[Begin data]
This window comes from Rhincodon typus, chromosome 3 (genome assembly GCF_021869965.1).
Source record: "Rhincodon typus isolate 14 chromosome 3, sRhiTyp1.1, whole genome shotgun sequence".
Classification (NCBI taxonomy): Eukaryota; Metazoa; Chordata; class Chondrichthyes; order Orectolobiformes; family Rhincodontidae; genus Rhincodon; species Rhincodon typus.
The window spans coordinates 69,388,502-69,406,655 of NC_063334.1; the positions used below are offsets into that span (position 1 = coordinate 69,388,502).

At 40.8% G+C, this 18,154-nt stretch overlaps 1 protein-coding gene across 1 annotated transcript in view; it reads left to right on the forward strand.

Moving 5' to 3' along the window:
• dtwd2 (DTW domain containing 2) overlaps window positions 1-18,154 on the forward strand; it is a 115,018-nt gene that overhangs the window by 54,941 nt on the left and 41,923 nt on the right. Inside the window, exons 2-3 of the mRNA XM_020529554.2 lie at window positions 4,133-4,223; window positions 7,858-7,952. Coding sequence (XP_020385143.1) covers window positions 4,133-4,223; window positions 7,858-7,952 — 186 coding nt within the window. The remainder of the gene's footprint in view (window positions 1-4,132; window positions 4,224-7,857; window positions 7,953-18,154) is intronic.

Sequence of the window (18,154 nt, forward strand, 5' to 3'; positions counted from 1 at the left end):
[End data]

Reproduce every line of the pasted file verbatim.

This window comes from Rhincodon typus, chromosome 3 (genome assembly GCF_021869965.1).
Source record: "Rhincodon typus isolate 14 chromosome 3, sRhiTyp1.1, whole genome shotgun sequence".
Classification (NCBI taxonomy): Eukaryota; Metazoa; Chordata; class Chondrichthyes; order Orectolobiformes; family Rhincodontidae; genus Rhincodon; species Rhincodon typus.
The window spans coordinates 69,388,502-69,406,655 of NC_063334.1; the positions used below are offsets into that span (position 1 = coordinate 69,388,502).

At 40.8% G+C, this 18,154-nt stretch overlaps 1 protein-coding gene across 1 annotated transcript in view; it reads left to right on the forward strand.

Moving 5' to 3' along the window:
• dtwd2 (DTW domain containing 2) overlaps window positions 1-18,154 on the forward strand; it is a 115,018-nt gene that overhangs the window by 54,941 nt on the left and 41,923 nt on the right. Inside the window, exons 2-3 of the mRNA XM_020529554.2 lie at window positions 4,133-4,223; window positions 7,858-7,952. Coding sequence (XP_020385143.1) covers window positions 4,133-4,223; window positions 7,858-7,952 — 186 coding nt within the window. The remainder of the gene's footprint in view (window positions 1-4,132; window positions 4,224-7,857; window positions 7,953-18,154) is intronic.

Sequence of the window (18,154 nt, forward strand, 5' to 3'; positions counted from 1 at the left end):